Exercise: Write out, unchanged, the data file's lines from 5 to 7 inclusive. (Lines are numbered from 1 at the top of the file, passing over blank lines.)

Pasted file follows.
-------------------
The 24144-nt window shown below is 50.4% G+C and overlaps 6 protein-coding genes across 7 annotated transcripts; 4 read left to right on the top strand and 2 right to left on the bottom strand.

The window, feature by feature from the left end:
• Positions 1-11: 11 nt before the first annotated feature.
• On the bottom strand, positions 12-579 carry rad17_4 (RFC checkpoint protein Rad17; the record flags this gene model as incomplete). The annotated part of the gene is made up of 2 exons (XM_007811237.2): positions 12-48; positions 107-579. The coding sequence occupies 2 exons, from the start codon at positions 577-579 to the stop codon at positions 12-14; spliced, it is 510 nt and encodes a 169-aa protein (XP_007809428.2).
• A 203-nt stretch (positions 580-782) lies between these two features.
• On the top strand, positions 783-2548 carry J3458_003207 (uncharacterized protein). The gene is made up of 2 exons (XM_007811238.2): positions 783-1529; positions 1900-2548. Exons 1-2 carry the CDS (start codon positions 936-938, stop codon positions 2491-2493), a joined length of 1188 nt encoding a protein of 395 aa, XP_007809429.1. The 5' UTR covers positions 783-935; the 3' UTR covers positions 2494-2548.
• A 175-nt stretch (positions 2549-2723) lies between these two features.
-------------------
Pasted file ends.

• A 203-nt stretch (positions 580-782) lies between these two features.
• On the top strand, positions 783-2548 carry J3458_003207 (uncharacterized protein). The gene is made up of 2 exons (XM_007811238.2): positions 783-1529; positions 1900-2548. Exons 1-2 carry the CDS (start codon positions 936-938, stop codon positions 2491-2493), a joined length of 1188 nt encoding a protein of 395 aa, XP_007809429.1. The 5' UTR covers positions 783-935; the 3' UTR covers positions 2494-2548.
• A 175-nt stretch (positions 2549-2723) lies between these two features.